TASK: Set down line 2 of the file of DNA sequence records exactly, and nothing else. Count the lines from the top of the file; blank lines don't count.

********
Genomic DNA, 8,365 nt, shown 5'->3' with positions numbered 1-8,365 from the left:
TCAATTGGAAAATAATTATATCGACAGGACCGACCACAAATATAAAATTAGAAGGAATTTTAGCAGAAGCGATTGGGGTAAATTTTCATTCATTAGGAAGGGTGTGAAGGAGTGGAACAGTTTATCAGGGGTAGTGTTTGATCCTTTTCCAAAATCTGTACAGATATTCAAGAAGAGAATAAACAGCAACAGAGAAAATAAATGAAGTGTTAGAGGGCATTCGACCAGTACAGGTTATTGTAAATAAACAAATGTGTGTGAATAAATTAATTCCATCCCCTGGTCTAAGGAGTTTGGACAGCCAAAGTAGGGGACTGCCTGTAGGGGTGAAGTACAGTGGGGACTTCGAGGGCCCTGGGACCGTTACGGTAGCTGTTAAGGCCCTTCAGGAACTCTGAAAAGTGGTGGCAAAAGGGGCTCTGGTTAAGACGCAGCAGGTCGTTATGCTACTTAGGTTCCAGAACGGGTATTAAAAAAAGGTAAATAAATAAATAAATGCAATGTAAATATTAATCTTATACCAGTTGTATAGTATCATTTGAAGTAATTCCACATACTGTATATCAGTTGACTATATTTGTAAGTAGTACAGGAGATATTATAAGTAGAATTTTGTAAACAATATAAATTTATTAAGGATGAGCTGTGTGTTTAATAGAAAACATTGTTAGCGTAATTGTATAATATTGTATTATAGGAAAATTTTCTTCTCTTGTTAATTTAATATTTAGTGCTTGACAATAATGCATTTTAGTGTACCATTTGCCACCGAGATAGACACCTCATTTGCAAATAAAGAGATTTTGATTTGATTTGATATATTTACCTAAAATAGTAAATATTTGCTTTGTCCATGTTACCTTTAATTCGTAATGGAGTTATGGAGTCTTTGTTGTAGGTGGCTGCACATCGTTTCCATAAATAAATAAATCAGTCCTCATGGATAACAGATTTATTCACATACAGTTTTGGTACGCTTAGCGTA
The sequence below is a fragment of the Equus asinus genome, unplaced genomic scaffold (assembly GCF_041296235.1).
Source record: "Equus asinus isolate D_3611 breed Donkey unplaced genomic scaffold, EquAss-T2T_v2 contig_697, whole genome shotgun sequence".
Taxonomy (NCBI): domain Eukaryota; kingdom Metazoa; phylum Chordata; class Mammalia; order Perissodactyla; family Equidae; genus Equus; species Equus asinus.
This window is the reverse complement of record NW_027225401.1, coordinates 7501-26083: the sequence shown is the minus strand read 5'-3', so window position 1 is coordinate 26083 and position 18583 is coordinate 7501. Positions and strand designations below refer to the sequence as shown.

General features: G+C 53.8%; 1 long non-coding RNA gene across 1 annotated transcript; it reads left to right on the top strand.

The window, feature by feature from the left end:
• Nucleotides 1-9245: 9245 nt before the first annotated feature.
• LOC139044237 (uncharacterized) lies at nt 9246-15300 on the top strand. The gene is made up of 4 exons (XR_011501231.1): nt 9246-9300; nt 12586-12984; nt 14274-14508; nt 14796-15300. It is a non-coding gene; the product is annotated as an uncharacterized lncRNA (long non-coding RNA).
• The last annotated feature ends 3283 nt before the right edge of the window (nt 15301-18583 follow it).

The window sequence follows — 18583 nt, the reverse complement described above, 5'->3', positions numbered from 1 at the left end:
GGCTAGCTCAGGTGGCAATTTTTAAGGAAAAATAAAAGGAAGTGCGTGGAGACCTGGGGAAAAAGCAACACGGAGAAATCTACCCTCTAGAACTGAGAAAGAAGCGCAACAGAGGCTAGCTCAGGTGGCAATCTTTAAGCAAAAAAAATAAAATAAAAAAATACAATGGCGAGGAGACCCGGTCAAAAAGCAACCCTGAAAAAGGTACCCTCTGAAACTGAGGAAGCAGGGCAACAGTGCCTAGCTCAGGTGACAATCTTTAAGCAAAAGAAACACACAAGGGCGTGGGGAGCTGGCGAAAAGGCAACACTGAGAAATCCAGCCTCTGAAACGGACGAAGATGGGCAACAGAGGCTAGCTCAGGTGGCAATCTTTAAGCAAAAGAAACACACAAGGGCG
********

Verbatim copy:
TCAATTGGAAAATAATTATATCGACAGGACCGACCACAAATATAAAATTAGAAGGAATTTTAGCAGAAGCGATTGGGGTAAATTTTCATTCATTAGGAAGGGTGTGAAGGAGTGGAACAGTTTATCAGGGGTAGTGTTTGATCCTTTTCCAAAATCTGTACAGATATTCAAGAAGAGAATAAACAGCAACAGAGAAAATAAATGAAGTGTTAGAGGGCATTCGACCAGTACAGGTTATTGTAAATAAACAAATGTGTGTGAATAAATTAATTCCATCCCCTGGTCTAAGGAGTTTGGACAGCCAAAGTAGGGGACTGCCTGTAGGGGTGAAGTACAGTGGGGACTTCGAGGGCCCTGGGACCGTTACGGTAGCTGTTAAGGCCCTTCAGGAACTCTGAAAAGTGGTGGCAAAAGGGGCTCTGGTTAAGACGCAGCAGGTCGTTATGCTACTTAGGTTCCAGAACGGGTATTAAAAAAAGGTAAATAAATAAATAAATGCAATGTAAATATTAATCTTATACCAGTTGTATAGTATCATTTGAAGTAATTCCACATACTGTATATCAGTTGACTATATTTGTAAGTAGTACAGGAGATATTATAAGTAGAATTTTGTAAACAATATAAATTTATTAAGGATGAGCTGTGTGTTTAATAGAAAACATTGTTAGCGTAATTGTATAATATTGTATTATAGGAAAATTTTCTTCTCTTGTTAATTTAATATTTAGTGCTTGACAATAATGCATTTTAGTGTACCATTTGCCACCGAGATAGACACCTCATTTGCAAATAAAGAGATTTTGATTTGATTTGATATATTTACCTAAAATAGTAAATATTTGCTTTGTCCATGTTACCTTTAATTCGTAATGGAGTTATGGAGTCTTTGTTGTAGGTGGCTGCACATCGTTTCCATAAATAAATAAATCAGTCCTCATGGATAACAGATTTATTCACATACAGTTTTGGTACGCTTAGCGTA